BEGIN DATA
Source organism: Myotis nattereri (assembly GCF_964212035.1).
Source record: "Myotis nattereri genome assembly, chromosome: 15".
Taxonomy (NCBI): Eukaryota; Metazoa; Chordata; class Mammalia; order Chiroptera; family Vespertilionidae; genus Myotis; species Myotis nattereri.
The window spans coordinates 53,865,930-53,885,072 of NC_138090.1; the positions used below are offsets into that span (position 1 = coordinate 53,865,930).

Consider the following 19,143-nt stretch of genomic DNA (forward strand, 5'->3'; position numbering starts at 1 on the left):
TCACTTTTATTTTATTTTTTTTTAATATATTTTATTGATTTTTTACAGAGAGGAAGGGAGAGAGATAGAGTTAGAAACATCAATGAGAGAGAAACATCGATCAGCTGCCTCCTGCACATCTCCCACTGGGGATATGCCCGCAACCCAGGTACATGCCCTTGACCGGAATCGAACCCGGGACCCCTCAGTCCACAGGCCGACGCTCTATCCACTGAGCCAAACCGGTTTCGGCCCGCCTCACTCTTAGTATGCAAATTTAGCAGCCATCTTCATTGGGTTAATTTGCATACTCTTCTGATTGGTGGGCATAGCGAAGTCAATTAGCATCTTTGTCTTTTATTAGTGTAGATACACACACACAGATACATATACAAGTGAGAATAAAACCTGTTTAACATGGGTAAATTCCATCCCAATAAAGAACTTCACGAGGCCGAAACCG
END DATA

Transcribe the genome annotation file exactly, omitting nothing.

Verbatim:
Source organism: Myotis nattereri (assembly GCF_964212035.1).
Source record: "Myotis nattereri genome assembly, chromosome: 15".
Taxonomy (NCBI): Eukaryota; Metazoa; Chordata; class Mammalia; order Chiroptera; family Vespertilionidae; genus Myotis; species Myotis nattereri.
The window spans coordinates 53,865,930-53,885,072 of NC_138090.1; the positions used below are offsets into that span (position 1 = coordinate 53,865,930).

Consider the following 19,143-nt stretch of genomic DNA (forward strand, 5'->3'; position numbering starts at 1 on the left):
TCACTTTTATTTTATTTTTTTTTAATATATTTTATTGATTTTTTACAGAGAGGAAGGGAGAGAGATAGAGTTAGAAACATCAATGAGAGAGAAACATCGATCAGCTGCCTCCTGCACATCTCCCACTGGGGATATGCCCGCAACCCAGGTACATGCCCTTGACCGGAATCGAACCCGGGACCCCTCAGTCCACAGGCCGACGCTCTATCCACTGAGCCAAACCGGTTTCGGCCCGCCTCACTCTTAGTATGCAAATTTAGCAGCCATCTTCATTGGGTTAATTTGCATACTCTTCTGATTGGTGGGCATAGCGAAGTCAATTAGCATCTTTGTCTTTTATTAGTGTAGATACACACACACAGATACATATACAAGTGAGAATAAAACCTGTTTAACATGGGTAAATTCCATCCCAATAAAGAACTTCACGAGGCCGAAACCG